Published Monday 22nd February 2021

China, the first country hit by COVID-19, is the only major economy to have achieved growth in 2020. Their economy has almost normalised – something that cannot be said of other major economic players, including the UK.

Many are now looking towards China as they lead the world in post-COVID economic recovery. Can the UK take away any lessons from China’s growth or will different responses need to be developed?

Establishing effective cost reduction strategies can be instrumental for businesses returning to growth and long-term success. For support in this area, get in touch with our team here at Expense Reduction Analysts.

China’s Economic Growth

With an annual growth of 2.3% during 2020, China reported its strongest growth in two years. At the end of last year, the Chinese economy was expanding at a faster rate than before the pandemic, despite the new challenges faced by all industries.

During the fourth quarter of 2020, there was an economic increase of 6.5% – a strength that many economists suggest will persist during the first half of 2021, although expansion is expected to drop slightly after this point.

With such a successful initial recovery, many will be wondering how to emulate this growth and how it can be maintained in an active pandemic.

The Reasons For China’s Economic Recovery

How was China’s economy able to bounce back and achieve this boost? In short, the conditions surrounding China’s growth were as follows:

  • An increased global demand for Chinese goods
  • A rapid response from the governemt when containing the virus
  • Strategic government investments for businesses

Like in most other countries, China’s domestic retail sales saw a significant under performance due to restrictions and the closure of stores. However, unlike other nations, economic growth became supported by external demand.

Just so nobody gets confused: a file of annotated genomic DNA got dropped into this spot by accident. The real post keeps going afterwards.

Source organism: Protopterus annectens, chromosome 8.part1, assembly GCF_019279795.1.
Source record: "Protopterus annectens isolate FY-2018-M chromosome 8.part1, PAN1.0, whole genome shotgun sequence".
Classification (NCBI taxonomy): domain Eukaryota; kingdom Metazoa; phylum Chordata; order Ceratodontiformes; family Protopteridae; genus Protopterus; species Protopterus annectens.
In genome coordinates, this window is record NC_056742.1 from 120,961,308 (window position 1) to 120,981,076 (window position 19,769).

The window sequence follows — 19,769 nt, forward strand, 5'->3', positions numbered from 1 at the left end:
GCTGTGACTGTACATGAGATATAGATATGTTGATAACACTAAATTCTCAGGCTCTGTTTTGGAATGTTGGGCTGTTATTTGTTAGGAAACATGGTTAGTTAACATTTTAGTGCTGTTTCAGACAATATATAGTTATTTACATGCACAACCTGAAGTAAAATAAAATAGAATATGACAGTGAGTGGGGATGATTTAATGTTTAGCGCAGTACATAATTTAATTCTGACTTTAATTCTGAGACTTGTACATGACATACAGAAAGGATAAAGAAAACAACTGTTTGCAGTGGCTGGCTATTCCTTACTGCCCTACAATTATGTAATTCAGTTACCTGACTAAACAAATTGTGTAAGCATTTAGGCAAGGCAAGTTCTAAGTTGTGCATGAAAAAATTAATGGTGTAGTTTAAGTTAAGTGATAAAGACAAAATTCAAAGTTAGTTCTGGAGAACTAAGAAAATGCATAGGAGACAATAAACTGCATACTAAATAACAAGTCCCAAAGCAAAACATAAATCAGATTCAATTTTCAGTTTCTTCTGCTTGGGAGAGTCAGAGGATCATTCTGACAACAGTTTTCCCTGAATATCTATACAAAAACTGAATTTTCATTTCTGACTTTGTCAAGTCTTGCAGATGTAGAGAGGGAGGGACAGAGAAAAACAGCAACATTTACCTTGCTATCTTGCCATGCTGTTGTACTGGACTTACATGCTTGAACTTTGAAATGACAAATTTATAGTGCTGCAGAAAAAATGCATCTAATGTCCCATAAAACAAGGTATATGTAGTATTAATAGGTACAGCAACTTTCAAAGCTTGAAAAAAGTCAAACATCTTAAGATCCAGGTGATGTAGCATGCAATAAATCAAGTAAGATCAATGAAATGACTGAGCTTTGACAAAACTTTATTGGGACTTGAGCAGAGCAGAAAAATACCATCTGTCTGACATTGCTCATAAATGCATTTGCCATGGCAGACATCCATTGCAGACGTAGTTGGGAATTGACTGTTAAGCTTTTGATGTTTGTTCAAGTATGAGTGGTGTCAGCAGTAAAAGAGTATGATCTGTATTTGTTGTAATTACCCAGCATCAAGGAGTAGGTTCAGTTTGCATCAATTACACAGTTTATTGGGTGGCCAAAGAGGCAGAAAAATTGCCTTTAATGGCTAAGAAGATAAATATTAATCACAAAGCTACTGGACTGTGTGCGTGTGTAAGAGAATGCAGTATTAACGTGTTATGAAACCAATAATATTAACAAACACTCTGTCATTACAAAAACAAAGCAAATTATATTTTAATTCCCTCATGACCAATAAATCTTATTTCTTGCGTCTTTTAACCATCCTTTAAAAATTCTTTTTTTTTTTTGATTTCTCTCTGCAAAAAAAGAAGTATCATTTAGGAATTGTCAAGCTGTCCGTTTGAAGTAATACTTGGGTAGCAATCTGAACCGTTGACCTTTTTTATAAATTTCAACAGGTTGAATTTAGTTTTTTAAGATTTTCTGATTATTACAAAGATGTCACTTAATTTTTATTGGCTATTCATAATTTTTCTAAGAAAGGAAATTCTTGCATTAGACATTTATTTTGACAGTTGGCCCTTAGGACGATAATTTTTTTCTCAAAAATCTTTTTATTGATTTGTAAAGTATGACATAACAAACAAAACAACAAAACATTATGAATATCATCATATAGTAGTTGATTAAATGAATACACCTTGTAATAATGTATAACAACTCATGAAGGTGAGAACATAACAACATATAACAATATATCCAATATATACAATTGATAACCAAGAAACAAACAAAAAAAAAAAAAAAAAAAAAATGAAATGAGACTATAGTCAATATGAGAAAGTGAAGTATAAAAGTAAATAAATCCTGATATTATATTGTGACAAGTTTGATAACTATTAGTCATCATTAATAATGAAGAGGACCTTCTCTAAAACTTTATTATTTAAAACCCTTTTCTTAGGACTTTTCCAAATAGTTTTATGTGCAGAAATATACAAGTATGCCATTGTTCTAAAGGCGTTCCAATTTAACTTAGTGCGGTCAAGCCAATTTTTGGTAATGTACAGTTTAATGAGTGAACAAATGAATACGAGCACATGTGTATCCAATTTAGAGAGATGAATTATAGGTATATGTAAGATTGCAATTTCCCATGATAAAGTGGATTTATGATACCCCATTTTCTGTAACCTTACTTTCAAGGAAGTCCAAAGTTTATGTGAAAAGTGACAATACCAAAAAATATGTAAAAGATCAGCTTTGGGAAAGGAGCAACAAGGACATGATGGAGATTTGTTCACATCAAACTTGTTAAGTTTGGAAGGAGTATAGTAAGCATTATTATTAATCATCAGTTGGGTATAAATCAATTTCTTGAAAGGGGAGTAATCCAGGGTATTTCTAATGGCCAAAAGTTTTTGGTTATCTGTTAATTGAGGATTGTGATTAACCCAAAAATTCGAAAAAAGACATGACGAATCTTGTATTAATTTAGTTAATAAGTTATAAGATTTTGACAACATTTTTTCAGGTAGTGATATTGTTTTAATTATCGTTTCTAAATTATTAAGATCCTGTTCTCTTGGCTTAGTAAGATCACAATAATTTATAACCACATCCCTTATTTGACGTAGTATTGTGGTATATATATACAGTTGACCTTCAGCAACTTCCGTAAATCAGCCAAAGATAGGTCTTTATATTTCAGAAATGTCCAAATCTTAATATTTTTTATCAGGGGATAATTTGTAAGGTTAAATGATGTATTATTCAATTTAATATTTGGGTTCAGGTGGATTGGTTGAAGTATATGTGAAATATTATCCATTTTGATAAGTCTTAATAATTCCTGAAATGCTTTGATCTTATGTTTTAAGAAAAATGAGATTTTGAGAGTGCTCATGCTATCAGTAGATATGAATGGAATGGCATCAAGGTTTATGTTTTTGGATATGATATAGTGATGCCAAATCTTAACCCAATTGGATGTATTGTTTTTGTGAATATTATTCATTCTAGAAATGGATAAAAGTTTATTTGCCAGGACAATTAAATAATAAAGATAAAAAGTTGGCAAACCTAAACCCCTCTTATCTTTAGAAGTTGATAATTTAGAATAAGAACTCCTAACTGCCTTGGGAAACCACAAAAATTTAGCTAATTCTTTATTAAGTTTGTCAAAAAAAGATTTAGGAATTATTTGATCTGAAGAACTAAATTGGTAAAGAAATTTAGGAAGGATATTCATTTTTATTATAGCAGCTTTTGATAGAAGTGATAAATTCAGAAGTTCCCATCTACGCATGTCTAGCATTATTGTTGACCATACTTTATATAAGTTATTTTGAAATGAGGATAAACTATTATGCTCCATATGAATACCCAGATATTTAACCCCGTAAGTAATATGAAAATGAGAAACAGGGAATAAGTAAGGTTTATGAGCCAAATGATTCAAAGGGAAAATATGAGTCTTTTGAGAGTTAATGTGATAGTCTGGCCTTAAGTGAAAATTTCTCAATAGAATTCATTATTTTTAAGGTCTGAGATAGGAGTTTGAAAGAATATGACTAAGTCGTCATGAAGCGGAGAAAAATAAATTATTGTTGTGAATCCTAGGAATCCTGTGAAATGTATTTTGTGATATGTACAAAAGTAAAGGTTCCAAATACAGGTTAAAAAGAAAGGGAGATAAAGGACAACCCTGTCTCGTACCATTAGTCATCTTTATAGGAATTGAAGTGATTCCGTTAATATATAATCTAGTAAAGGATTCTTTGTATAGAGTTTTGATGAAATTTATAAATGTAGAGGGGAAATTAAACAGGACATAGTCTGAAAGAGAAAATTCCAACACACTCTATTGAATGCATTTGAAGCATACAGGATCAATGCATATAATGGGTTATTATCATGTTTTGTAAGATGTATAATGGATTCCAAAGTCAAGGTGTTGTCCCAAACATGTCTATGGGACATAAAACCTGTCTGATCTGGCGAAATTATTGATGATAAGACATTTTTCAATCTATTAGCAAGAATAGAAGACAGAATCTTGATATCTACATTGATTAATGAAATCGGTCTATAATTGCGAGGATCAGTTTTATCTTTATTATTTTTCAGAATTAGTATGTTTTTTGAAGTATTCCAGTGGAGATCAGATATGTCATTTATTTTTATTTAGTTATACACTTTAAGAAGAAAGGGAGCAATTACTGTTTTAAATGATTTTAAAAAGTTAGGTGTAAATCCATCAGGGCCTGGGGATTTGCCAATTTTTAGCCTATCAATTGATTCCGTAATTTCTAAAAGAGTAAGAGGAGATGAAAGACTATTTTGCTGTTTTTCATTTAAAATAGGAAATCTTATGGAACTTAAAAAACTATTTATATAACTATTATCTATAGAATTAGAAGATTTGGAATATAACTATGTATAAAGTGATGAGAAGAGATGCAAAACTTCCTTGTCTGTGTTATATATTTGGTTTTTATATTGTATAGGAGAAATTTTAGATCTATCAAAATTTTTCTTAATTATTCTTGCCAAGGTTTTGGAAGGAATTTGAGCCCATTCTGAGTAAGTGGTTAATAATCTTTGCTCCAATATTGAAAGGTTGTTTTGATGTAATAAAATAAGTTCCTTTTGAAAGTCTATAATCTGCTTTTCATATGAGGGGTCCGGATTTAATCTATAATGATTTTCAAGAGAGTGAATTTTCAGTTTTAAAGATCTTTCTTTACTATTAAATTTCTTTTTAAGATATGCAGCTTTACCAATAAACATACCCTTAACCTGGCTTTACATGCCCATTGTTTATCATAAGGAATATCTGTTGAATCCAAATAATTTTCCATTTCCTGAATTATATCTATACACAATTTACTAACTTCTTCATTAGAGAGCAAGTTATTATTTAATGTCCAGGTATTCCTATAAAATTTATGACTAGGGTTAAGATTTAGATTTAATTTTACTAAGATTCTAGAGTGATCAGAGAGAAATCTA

With Europe and the US showing increased demand for goods rather than services, China was in a prime position to provide for this growing need – allowing for an influx that wasn’t experienced by other countries.

Along with this increased global demand for Chinese goods, there are several other factors that contributed to China’s swift rebound, enabling a higher level of recovery than any other major country thus far.

The Chinese government’s rapid response when quarantining Wuhan during the first outbreak of the virus helped to limit the domestic spread from the start. Many other governments were not as quick to respond. They did not implement strict lockdowns before the virus could no longer be contained, leaving their countries more vulnerable to economic downturn during lengthier lockdowns.

The swift economic recovery and growth have also been possible because of well-placed government investments and emergency relief for businesses. China was strategic about where money was being spent, which is now beginning to pay off as the country gets back on track.

Fears Over Future Economic Dips

Despite this period of growth, China must remain cautious and expect fluctuations in the economy.